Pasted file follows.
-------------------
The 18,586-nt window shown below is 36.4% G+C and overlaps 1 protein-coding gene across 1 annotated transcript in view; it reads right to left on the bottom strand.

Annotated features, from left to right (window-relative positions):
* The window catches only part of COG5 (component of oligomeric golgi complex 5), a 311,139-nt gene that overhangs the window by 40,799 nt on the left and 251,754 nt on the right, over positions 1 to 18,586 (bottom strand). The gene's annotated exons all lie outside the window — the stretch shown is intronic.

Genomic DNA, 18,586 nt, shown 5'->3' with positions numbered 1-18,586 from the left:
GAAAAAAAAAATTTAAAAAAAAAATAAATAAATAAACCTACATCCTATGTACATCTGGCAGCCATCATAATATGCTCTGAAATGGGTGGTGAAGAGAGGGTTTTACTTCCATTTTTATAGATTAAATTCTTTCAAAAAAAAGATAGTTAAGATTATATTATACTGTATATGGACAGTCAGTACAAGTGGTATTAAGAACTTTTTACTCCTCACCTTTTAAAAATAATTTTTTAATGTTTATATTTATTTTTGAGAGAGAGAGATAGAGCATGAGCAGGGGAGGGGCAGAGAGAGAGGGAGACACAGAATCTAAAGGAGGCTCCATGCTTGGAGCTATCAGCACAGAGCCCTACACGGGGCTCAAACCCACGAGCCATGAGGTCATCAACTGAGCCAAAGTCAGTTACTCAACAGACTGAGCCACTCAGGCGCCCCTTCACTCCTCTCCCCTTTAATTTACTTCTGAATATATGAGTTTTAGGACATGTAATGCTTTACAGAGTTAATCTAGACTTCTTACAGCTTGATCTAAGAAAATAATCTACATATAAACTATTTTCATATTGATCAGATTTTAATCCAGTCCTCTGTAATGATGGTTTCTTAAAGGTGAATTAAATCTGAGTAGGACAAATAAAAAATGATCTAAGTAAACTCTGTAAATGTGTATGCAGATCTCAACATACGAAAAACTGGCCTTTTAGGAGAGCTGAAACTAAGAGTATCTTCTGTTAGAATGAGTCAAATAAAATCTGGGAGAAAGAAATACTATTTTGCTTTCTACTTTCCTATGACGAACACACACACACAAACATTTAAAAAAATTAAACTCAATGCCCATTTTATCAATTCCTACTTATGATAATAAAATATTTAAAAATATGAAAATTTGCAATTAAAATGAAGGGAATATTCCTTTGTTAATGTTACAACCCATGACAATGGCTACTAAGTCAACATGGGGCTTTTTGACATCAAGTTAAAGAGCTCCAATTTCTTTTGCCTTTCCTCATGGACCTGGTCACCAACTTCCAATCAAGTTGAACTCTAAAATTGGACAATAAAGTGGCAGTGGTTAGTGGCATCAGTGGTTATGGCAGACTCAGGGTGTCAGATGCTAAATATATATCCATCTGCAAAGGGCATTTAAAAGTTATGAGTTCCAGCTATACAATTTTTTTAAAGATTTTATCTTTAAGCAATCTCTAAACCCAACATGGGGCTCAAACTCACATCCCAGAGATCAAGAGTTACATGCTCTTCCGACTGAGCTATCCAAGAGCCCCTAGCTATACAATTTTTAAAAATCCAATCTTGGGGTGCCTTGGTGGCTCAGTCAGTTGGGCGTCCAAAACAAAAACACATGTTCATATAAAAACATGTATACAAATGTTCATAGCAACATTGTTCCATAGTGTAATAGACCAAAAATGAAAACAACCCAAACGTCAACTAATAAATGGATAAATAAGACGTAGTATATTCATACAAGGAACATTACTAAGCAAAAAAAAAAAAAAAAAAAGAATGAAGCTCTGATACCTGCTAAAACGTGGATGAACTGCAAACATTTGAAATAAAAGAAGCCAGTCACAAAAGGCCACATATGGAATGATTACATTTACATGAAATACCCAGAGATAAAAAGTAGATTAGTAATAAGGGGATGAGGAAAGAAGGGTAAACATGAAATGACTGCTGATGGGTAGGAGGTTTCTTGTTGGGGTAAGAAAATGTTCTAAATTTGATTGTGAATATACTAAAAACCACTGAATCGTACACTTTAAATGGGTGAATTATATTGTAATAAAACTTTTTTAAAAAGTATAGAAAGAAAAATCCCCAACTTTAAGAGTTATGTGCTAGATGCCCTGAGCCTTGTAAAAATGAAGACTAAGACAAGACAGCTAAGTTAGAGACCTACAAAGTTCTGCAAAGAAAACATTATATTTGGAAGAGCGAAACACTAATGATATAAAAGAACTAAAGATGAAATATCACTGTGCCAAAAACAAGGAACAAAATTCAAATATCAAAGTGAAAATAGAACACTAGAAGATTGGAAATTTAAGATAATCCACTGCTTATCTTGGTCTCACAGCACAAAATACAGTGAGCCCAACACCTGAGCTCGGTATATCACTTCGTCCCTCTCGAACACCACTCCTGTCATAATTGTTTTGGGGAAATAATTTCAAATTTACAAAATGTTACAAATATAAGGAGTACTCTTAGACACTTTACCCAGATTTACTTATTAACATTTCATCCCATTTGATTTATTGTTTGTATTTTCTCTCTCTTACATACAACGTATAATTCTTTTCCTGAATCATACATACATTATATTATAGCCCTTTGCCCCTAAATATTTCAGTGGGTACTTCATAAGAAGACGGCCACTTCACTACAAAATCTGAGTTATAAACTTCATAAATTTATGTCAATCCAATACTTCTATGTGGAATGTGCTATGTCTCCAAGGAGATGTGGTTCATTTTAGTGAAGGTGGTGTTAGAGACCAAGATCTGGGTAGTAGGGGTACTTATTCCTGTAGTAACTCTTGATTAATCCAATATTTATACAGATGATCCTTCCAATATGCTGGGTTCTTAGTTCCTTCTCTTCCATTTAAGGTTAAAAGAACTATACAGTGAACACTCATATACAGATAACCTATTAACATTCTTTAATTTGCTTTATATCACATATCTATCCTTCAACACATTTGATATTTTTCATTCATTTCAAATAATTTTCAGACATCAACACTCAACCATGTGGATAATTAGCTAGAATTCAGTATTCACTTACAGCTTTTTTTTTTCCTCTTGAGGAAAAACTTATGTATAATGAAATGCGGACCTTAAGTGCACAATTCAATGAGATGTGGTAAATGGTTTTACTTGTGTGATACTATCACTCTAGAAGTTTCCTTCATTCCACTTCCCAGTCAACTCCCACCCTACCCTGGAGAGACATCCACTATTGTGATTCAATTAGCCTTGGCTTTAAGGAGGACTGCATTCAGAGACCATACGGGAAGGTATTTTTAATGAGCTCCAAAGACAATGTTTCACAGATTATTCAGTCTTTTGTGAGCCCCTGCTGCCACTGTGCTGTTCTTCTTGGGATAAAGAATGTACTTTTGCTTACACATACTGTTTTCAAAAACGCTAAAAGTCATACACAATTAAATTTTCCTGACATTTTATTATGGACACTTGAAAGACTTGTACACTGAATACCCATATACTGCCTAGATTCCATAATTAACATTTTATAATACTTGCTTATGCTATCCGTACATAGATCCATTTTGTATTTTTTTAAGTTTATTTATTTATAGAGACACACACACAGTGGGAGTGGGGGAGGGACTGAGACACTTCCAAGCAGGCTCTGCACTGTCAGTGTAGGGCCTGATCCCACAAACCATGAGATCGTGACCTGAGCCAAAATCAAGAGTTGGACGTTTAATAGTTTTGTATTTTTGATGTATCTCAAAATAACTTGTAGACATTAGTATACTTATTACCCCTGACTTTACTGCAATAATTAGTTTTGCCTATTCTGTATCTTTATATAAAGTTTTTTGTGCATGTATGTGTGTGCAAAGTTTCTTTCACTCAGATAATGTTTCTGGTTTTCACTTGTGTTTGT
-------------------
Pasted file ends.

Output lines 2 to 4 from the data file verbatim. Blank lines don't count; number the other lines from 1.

Annotated features, from left to right (window-relative positions):
* The window catches only part of COG5 (component of oligomeric golgi complex 5), a 311,139-nt gene that overhangs the window by 40,799 nt on the left and 251,754 nt on the right, over positions 1 to 18,586 (bottom strand). The gene's annotated exons all lie outside the window — the stretch shown is intronic.

Genomic DNA, 18,586 nt, shown 5'->3' with positions numbered 1-18,586 from the left: